There is increasing interest in the marine environment, as coastal and marine ecosystems have exhibited a big potential for innovation and creation of economic value. Fisheries, aquaculture, renewable energy production, marine bioprospecting and tourism are among the many marine industries that participate in the "blue growth", and will have to co-exist in the marine environment.
The marine environment, however, is already under pressure. Drivers such as climate change and local environmental change are causing worry. Indeed, there is an ongoing battle for the use of sea and coastal space, which creates challenges for management, both nationally and internationally. The interests of users along with the desire for further growth must be balanced against the need for conservation.
In our research group "Marine Resource Management and Development", we study these processes of change. We study how overlapping interests and considerations are handled, what characterises management systems, and the effects of different management regimens on economic, social and environmental sustainability. We also study the interplay between science, politics, industry and society. Our research facilitates a better understanding of the complexity in marine management, which is essential for the development of integrated and sustainable solutions to effectively manage the marine environment.
Research group leader: Peter Arbo
Web editors: Kari Elida Eriksen og Jahn Petter Johnsen
Institution: The Norwegian College of Fishery Science (UiT The Arctic University of Norway)
We currently work in four main areas of research.
MARA researchers have been involved in numerous studies of the fisheries management systems in the global South. A central focus of these studies is on determining if and to what extent the Norwegian model of management organizations and institutions can be “exported” to developing countries. We are also involved in studies of the importance of small-scale fisheries in developing countries and how small-scale fisheries and local governance are affected by national and international processes of change. A relatively new area of research is on judicial systems in a number of developing countries and how the systems interact.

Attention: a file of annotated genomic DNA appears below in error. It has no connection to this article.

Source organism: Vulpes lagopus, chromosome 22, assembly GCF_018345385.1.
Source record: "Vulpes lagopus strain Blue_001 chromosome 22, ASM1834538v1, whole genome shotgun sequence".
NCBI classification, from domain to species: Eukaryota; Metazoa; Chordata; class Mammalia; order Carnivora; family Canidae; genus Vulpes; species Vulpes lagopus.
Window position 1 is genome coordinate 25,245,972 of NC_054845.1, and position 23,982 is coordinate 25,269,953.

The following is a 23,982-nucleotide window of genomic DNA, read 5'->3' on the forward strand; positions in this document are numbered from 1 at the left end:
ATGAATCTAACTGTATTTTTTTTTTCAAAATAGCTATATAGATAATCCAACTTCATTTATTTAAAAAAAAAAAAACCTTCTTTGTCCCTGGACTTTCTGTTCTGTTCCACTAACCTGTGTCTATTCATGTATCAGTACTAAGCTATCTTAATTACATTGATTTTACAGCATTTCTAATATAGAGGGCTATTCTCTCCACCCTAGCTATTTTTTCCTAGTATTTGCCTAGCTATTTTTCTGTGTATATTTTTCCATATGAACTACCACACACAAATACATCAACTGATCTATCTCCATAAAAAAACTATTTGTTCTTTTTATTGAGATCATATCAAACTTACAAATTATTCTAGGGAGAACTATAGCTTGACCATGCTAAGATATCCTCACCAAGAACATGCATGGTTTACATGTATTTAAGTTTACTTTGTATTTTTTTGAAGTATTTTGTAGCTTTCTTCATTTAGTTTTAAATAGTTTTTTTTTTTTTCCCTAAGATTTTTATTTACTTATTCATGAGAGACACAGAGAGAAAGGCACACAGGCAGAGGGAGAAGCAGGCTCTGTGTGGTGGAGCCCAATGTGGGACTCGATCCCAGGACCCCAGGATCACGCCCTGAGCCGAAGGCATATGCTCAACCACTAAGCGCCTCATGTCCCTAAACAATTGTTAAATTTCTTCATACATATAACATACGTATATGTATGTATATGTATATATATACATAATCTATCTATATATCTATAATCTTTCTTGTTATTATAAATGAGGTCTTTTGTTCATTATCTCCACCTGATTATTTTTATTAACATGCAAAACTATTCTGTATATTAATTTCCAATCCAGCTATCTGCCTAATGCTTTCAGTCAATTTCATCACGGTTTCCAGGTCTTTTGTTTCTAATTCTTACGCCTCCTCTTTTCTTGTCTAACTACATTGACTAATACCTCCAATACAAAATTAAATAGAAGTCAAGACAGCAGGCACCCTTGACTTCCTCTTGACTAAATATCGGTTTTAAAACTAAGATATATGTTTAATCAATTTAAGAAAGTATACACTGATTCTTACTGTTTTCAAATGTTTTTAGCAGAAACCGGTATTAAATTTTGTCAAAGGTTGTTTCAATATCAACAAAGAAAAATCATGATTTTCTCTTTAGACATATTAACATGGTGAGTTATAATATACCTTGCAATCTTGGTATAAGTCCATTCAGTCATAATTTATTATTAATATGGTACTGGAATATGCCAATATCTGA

Marine governance is exercised through a complex multi-level system that includes a diversity of actors, arenas and instruments. In MARA, we study the nature, development and performance of such complex governance arrangements. This includes sectoral approaches to manage fisheries, aquaculture and other industries as well as cross-sectoral approaches such as ecosystem-based management, marine spatial planning and marine protected areas.
MARA researchers have done extensive studies of the Norwegian fisheries sector since the early 1980s, providing articles and books on important organizations such as the Raw Fish Association, the Norwegian Fishermen’s Association and the Ministry of Fisheries. Research on the organization of the fisheries sector also includes studies on co-management and institutional development.
Several MARA projects deal with the development of key marine industries. We study entrepreneurship and innovation, politics and public organisation, changes in industry structures and the effects these changes have on the environment, societies and planning. We also study the increasing conflicts that arise as a result of more industries and activities needing access to valuable areas and resources.
Some of our research does not fall under the four main research areas. This applies particularly to research and development of game-based learning activities.